All About the Psychology of ColourPsychology of Colour

The psychology of colour can be used by businesses to influence consumer behaviour and encourage different reactions.

Colour plays an important role in influencing what consumer’s think. Do you feel calmer when surrounded by cool colours like light green and sky blue? Do neon or bright colours trigger excitement? Does the colour red make you feel slightly alarmed and panicked? Or does it trigger a sense of urgency?

We’ll be exploring how the psychology of colour plays a crucial part in marketing and how businesses can use different colours and tones to influence our decision making.

What is the Psychology of Colour?

It’s an area of research that looks at how different colours trigger different responses, emotions and decision-making.

When used in marketing, colour can trigger emotions and influence purchasing decisions for consumers. The psychology of colour is another marketing tactic that businesses can use to better their campaigns, their web design, mailers and so on.

Isn’t Colour Subjective?

It is.

Colour can often come down to personal preference, culture, experience and view point. The idea that a specific colour absolutely triggers one specific action (like yellow evoking happiness) is false. While it may be true for some consumers, colours are not perceived the same by everybody.

But, there’s still plenty about the psychology of colour to learn and how marketers can use different colours in their branding and future actions.

Psychology of ColourHow Consumers Typically React to Different Colours


Is yellow unsightly and too bright or does it encourage strong positive emotions that converts into happiness?

Yellow is typically a ‘happy colour’ but different shades can change the way consumers view it. For example, a bright, bold yellow may cause irrationality.


Orange, a classic autumn colour, tends to be considered a warm, light colour.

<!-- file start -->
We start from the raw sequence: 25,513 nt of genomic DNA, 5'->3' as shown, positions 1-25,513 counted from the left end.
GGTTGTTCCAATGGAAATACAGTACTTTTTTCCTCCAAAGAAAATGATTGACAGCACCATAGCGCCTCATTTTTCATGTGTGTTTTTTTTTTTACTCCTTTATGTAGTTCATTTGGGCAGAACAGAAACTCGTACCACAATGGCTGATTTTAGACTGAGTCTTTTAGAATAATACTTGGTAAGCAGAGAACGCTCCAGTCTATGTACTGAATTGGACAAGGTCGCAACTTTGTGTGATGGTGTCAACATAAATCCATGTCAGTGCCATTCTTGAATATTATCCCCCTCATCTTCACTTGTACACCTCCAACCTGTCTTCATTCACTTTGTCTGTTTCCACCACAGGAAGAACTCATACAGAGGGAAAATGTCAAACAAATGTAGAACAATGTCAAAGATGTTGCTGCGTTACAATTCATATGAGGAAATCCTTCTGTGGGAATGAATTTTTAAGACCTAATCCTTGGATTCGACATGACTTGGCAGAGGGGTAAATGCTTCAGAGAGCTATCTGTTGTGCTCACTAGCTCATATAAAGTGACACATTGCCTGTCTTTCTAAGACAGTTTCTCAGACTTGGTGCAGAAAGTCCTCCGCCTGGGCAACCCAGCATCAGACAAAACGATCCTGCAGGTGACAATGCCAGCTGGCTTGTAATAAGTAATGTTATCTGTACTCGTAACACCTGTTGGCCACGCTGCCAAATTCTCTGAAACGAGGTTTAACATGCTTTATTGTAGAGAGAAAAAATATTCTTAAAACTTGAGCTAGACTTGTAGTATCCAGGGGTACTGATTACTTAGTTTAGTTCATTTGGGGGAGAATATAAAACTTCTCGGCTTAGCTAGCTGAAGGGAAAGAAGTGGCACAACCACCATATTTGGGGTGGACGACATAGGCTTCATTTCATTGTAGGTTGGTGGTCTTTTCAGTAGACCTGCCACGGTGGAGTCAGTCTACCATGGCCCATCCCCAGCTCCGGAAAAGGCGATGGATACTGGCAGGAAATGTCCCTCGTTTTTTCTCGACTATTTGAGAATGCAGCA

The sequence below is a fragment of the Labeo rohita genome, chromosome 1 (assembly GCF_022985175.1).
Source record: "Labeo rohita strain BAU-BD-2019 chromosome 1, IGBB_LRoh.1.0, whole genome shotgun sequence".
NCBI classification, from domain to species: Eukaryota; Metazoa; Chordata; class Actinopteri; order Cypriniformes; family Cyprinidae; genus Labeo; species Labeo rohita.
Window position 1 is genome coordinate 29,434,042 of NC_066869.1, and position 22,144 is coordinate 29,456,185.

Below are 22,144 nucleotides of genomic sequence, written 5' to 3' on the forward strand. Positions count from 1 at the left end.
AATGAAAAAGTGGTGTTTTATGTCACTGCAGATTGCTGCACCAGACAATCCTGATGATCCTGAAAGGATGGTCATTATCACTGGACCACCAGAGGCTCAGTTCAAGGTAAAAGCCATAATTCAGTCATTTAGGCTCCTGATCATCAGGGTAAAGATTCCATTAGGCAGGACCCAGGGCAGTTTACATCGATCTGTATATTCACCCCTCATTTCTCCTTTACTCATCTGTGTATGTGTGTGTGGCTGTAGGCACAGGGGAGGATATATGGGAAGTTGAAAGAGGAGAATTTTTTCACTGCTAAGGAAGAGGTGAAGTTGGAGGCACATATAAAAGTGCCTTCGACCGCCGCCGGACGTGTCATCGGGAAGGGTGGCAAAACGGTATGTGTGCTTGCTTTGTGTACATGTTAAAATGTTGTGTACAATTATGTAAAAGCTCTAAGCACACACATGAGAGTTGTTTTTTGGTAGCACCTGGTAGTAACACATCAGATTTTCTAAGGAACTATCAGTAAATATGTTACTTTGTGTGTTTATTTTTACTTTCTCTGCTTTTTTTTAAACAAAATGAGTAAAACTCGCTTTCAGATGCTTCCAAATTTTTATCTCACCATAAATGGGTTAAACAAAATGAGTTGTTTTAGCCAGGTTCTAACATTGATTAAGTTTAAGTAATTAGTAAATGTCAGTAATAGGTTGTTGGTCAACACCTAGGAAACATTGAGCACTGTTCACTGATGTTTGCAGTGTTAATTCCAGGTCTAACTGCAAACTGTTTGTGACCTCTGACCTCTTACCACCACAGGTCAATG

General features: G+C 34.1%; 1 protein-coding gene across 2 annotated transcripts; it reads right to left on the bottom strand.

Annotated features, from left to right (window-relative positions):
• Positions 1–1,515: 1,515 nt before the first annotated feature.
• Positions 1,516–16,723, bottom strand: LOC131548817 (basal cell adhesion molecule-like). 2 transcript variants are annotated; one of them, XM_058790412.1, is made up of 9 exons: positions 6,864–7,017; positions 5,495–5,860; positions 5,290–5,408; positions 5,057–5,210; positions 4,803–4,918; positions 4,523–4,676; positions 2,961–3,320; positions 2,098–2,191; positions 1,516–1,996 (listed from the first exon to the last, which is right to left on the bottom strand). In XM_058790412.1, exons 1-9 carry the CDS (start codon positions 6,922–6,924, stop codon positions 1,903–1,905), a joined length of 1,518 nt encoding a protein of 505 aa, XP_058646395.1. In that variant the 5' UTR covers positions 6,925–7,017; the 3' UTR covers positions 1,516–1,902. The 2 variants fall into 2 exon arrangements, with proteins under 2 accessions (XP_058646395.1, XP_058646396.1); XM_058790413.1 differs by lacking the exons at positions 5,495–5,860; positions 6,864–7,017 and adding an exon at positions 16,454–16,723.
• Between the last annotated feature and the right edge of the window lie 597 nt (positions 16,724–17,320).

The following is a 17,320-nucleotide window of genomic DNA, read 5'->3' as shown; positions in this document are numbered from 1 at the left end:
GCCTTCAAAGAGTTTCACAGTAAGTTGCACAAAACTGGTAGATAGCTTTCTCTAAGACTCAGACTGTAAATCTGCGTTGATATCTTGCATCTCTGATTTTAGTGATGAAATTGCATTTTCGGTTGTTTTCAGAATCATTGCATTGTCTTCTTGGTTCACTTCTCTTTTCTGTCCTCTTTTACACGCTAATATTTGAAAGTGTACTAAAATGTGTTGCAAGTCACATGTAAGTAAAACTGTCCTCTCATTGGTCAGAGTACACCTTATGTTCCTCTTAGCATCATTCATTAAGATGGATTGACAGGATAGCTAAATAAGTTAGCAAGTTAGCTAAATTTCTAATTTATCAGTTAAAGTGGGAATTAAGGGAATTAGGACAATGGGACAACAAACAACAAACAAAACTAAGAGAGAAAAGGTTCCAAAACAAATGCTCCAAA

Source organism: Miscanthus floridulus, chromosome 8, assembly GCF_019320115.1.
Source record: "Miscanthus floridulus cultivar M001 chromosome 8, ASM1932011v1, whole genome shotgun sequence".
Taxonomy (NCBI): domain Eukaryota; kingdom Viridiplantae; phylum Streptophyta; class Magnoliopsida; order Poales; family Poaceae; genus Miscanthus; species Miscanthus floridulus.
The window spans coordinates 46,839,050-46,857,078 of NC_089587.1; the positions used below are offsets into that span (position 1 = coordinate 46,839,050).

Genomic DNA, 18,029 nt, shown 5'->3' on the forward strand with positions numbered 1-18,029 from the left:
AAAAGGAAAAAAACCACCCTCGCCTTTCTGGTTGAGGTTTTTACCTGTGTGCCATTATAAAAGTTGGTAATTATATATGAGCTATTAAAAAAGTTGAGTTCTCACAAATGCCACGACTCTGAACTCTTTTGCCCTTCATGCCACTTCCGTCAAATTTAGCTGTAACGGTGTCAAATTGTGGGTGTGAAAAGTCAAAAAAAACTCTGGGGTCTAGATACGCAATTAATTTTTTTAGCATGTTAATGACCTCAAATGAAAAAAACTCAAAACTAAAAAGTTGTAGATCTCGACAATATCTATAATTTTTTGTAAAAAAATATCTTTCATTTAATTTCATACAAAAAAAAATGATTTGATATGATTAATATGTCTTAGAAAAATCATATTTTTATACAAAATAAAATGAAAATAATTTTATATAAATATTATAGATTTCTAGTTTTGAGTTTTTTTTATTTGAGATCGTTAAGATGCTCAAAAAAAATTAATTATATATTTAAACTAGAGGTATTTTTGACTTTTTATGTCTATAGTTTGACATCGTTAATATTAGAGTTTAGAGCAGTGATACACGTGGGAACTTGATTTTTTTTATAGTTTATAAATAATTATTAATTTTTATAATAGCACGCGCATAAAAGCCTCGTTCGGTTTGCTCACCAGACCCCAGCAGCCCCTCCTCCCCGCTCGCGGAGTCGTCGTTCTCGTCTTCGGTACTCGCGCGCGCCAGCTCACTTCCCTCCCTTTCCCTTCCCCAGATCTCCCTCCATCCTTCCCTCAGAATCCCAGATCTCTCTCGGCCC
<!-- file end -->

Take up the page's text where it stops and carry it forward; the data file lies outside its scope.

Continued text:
It’s typically the colour of courage and confidence, but a darker orange can be associated with frustration.


The colour red can go either of two ways. For some, it may trigger anger and danger, but for others it prompts excitement and passion.

Using the colour red on buttons, for example, may create a sense of urgency which can be very effective in getting consumers to click on a link.

Or, for some it could be perceived as a warning.


Most commonly associated with nature, green is commonly a tranquil, relaxing colour that signals growth and health.

Ever heard the phrase ‘green with envy’? Could the colour green be spiteful?


For some blue is a calming and trust-worthy colour, but for some it’s the symbol of loneliness and coldness.

Both Facebook and Twitter use blue in their logo and branding, so blue must be doing something right?

PurplePsychology of Colour

Does purple symbol wealth to you? Or suppression?

Perhaps if you want your brand to be seen as prestigious, purple is the ideal branding colour.


Pink is mostly commonly used to portray stereotypical femininity (think of barbie), but it’s also a fun, playful colour.

But is it gender exclusive? Could you reach your male audience if your branding was pink?


Authority or mourning?

Black is a pretty powerful colour, its bold and often utilised by fashion brands to make a real statement.

But is black boring? With so many other capturing colours to choose from, is black the best?

As weird as it may seem, choosing certain colours to reflect different feelings can be an important asset in making sure your brand makes the biggest impact.

What colours do you use? Why? Let us know in the comments.